A new machine-learning model can analyze proteins in blood samples to predict survival in patients critically ill with COVID-19, according to an article published on January 18 in PLOS Digital Health.
"Using a machine learning model which combines the measurements of multiple proteins, we were able to accurately predict survival in critically ill patients with COVID-19 from single blood samples, weeks before the outcome, substantially outperforming established risk predictors," wrote the authors, led by Florian Kurth, PhD, and Markus Ralser, PhD, of the Charité – Universitätsmedizin in Berlin.
Intensive care risk assessments, such as the Sequential Organ Failure Assessment (SOFA) Score or Acute Physiology and Chronic Health Evaluation (APACHE) II scores, are useful for assessing moderately ill COVID-19 patients, but not for predicting the clinical outcomes of severely ill patients who are on mechanical ventilation or other organ support.
In the current study, Kurth et al sought to devise a more targeted clinical assessment for severely ill patients. To do that, they looked to the plasma proteome (the proteins expressed by an organism and present in its blood) for diagnostic clues as to what biomarkers are present during this stage of the disease.
"We have leveraged the power of the proteome to address a problematic diagnostic gap in the prognosis of the most critical form of COVID-19, that is not covered by established clinical assessments, such as the SOFA or APACHE II scores," the authors wrote.
To obtain data for the model, the researchers acquired longitudinal blood samples from 50 patients with COVID-19 confirmed by polymerase chain reaction (PCR) tests at Charité – Universitätsmedizin. All 50 patients were critically ill and receiving invasive mechanical ventilation. Meanwhile, clinical phenotyping of the patients was also performed, including recording of intensive care and disease severity scores, treatment parameters, and outcomes.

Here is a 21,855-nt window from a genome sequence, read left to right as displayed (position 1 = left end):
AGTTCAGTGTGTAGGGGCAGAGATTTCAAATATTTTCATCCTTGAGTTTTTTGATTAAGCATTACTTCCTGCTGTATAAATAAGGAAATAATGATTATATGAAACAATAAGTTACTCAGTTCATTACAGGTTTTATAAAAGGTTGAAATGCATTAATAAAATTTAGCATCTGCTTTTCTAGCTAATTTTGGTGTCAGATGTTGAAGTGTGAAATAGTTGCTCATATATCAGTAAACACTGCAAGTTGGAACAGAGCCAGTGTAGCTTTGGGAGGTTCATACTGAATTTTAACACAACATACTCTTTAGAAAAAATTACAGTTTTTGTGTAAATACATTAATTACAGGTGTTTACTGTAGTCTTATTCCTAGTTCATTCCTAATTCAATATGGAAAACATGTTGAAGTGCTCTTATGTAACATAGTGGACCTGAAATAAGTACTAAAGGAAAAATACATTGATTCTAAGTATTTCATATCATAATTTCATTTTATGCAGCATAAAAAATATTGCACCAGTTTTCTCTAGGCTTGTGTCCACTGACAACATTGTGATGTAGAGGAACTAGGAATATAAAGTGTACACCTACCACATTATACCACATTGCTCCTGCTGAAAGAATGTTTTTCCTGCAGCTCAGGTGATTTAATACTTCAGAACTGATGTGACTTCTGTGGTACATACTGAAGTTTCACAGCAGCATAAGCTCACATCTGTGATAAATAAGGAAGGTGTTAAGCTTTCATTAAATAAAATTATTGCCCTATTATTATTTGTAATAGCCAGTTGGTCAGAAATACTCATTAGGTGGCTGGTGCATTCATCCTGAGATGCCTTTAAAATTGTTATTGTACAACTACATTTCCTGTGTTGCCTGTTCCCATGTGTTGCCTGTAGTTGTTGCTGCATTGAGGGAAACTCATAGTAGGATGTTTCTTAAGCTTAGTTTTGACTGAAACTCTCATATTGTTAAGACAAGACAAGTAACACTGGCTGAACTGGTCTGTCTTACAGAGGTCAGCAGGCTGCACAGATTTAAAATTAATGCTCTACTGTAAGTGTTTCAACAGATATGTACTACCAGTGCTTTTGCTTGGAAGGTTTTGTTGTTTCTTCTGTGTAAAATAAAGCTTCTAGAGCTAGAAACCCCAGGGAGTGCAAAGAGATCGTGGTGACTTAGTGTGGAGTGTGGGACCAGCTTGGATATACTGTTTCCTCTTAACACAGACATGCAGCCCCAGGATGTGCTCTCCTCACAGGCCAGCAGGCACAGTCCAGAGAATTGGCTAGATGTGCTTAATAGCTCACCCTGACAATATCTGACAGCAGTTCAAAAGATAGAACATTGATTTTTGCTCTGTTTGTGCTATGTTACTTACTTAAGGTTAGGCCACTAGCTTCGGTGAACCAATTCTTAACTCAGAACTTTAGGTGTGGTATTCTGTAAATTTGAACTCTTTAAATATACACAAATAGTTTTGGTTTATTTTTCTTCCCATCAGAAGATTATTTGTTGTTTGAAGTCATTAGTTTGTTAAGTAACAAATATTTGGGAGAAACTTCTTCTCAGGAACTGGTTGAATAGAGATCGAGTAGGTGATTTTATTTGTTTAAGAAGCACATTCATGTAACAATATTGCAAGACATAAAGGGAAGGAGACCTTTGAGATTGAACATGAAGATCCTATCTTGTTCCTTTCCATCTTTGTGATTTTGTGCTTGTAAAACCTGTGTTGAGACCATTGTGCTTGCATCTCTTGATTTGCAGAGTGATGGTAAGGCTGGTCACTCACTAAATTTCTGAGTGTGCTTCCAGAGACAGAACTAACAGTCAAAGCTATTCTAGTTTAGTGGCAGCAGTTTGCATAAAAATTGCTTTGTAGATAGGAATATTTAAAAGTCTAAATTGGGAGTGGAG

The blood samples were then used to generate high-resolution time series for 321 protein quantities at 349 time points. The median time between the collection of samples and the determination of outcome (survival or nonsurvival) was 39 days.
Studying the plasma proteomes, the researchers found 78 proteins for which the concentration changed significantly during the patients' disease course. Of these, the researchers identified a set of 14 proteins that showed different trajectories between survivors and nonsurvivors.
For instance, the inflammatory proteins SAA1, SAA2, C-reactive protein, ITIH3, LRG1, Serpina1, Serpina10, and lipopolysaccharide binding protein were significantly increased in patients who died. In contrast, the anticoagulative proteins thrombin and plasma kallikrein (already decreased in nonsurvivors) continually decreased over time in patients who died while increasing in survivors, according to the authors.
COVID-19 patient survival outcomes
To predict patient survival from the protein data, the researchers trained a machine-learning model based on parenclitic networks, a relatively novel technique for coercing multidimensional data into a graph form, enabling the application of topological theory to evaluate features. The networks are generated by considering every pair of analytes (proteins) individually and calculating the edge weights connecting the pairs as the estimated probabilities of survival versus nonsurvival.
After training, the system was tested on a new cohort of critically ill patients admitted to the intensive care unit at the University Hospital of Innsbruck in Austria. Even though the model was trained at a different hospital and healthcare system, it correctly predicted the outcome for 18 out of 19 patients who survived and 5 out of 5 patients who died at the Innsbruck site.
"The ML [machine learning] predictor trained on these samples substantially outperformed established clinical risk scores and predicted the outcome among a group of severely ill patients with similar clinical presentation with high accuracy," the authors wrote.
In terms of future work, the authors wrote that it is necessary to validate their method in larger cohorts, to test whether a given treatment changes the projected trajectory of an individual patient, and to test the proteins they identified for non-COVID-19 conditions.
"The panel of proteins identified in our study should also be assessed for other conditions such as non-COVID-19 ARDS," they wrote.